It really is about trying to get help. I read once a study of several people whom tried to commit suicide by jumping and miraculously lived, and they all said that as they were going down, they regretted they had done it. Often when saving someone from suicide, it is giving them a second chance at life...I believe that is the general principle anyway. There are alternatives.

Link to post
Share on other sites

How can one consider suicide part of the rights of humans? Its a selfish act of mankind.

And as RayKay said, i've attempted suicide before and you knoww hat I am so thankful it never worked because I wouldnt be here today to enjoy my son. Many people have the same regrets adn when one is saved its as though you just got a second chance at life and maybe it can help one change their ways of life and views of life.

Link to post
Share on other sites
How is saving someone not in the spirit of human rights?

 

What about the person that doesn't want to be saved? Not in that way anyway. What about the person that can't be saved? What about the person that just wants peace? Breaking into their house and "deciding" what's best for them isn't in their human interest. How do they know what is best? They don't know anything about that person. What if they then hear that person's story and think "well actually,I'd probably do the same fecking thing"

Link to post
Share on other sites
/they aren't deciding what is best. They are doing their job. Nothing is worth dying over..

One may say at this very moment I wont to die but if they have someone there to save them they may rethink that and realize what they'd be missing had they went through with the suicide.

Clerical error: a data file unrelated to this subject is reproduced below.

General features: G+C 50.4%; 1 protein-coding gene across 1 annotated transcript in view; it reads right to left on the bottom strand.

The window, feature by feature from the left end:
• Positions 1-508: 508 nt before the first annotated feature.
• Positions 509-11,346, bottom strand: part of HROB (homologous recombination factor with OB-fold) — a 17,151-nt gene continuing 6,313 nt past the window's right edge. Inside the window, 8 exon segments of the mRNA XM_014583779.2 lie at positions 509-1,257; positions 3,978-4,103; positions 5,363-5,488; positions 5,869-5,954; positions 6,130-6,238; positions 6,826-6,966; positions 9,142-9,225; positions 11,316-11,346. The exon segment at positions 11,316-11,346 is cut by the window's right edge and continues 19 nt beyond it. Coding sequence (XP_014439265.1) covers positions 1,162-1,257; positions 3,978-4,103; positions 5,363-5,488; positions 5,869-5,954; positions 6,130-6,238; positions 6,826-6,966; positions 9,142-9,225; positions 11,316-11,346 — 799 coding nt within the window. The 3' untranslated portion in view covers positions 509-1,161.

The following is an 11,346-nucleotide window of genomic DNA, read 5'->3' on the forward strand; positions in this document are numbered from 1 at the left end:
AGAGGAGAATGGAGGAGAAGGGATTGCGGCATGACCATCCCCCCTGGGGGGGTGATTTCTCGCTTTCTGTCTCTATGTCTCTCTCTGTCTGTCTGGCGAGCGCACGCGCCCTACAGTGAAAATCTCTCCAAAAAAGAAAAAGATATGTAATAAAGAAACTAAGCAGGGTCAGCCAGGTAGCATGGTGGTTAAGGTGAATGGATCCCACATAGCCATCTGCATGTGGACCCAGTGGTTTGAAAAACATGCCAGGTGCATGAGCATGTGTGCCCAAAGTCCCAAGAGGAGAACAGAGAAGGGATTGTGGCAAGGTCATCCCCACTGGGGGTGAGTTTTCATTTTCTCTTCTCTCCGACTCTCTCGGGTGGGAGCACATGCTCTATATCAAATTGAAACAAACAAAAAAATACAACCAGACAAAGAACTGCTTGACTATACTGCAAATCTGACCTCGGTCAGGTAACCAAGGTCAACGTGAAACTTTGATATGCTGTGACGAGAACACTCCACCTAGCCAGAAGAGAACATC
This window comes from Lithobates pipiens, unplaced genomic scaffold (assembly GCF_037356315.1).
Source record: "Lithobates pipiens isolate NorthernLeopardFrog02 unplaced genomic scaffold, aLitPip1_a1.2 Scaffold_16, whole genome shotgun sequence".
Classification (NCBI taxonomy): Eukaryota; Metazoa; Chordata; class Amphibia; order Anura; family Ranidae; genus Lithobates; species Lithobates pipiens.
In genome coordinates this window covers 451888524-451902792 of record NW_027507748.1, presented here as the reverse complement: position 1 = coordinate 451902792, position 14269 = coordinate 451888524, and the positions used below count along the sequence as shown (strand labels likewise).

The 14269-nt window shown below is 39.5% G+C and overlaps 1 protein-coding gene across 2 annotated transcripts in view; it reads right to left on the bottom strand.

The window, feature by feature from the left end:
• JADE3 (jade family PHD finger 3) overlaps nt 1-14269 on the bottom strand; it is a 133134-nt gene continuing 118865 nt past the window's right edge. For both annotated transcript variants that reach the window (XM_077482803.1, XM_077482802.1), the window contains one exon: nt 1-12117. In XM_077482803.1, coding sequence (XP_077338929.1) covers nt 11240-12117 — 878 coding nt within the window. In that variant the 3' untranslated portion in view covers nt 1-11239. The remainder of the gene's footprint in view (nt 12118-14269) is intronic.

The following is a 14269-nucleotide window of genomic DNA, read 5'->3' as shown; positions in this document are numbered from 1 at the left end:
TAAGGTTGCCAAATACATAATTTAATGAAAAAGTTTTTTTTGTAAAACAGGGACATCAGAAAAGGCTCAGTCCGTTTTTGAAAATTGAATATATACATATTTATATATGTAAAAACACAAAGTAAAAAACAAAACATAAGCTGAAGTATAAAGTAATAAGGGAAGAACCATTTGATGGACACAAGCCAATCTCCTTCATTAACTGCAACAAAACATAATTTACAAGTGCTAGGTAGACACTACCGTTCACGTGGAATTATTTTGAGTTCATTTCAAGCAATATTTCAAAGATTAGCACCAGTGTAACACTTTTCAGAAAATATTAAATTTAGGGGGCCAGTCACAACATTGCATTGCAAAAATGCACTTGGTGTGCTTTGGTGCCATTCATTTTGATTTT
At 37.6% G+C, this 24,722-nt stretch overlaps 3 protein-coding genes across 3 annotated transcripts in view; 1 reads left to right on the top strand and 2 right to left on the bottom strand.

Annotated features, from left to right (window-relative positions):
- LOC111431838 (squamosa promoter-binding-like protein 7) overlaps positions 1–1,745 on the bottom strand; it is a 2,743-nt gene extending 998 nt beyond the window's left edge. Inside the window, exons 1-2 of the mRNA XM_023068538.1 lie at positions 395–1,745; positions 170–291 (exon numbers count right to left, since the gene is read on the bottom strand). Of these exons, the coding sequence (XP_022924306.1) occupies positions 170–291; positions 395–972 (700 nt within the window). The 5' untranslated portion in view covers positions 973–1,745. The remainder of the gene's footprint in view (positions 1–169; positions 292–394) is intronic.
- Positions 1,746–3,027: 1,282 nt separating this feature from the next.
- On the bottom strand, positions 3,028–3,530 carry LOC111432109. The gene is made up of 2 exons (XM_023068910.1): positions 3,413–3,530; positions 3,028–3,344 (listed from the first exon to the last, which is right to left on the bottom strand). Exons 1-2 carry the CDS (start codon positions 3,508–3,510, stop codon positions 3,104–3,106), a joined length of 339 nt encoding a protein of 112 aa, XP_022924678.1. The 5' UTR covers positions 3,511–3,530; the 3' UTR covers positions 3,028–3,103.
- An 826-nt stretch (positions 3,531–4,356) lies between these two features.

Exactly.

 

 

It is not up to them to decide whom is wanting to be saved, or worth saving. That in itself would be against human rights!

 

As an example, what if they just saw someone trying to commit suicide - but more out of a cry for help - and said "they aren't worth saving, I won't try". Meanwhile the person dies hours later because they thought someone would come and see them.....see if someone cared.

 

It is not their job to determine if someone is deserving, worthy or wants to be rescued or not.

Link to post
Share on other sites

Suicide is the cowards way of dealing with the problems that life hands out. It's a selfish thing to do, one who commits suicide is only thinking of making things better for theirselves not about the family they're leaving behind or the people who have to clean up their bodies or bury them or tell their family members that their loved one is dead. How is it not selfish?

Link to post
Share on other sites

That's a pretty generalised view.

 

Some people don't have anyone. Physically or emotionally. Or both.

 

And the people that have to "clean up" chose to get into that kind of job, as did the people that have to inform relatives and thereforeeee already know the risks and stressors of that job.

Link to post
Share on other sites

No, the ones who chose to clean up and inform did not choose to get into a job to clean up after such a selfish person who is going to commit suicide because of a problem. The ones who chose to inform relatives, while yes they know what they're getting into do you really think they want to tell a mother that her child has killed him/her self? No!. Everyone has a relative whether they are close or not so that is an inconclusive argument.

Link to post
Share on other sites

Join the conversation

You can post now and register later. If you have an account, sign in now to post with your account.

Guest
Reply to this topic...

×   Pasted as rich text.   Restore formatting

  Only 75 emoji are allowed.

×   Your link has been automatically embedded.   Display as a link instead

×   Your previous content has been restored.   Clear editor

×   You cannot paste images directly. Upload or insert images from URL.


×
×
  • Create New...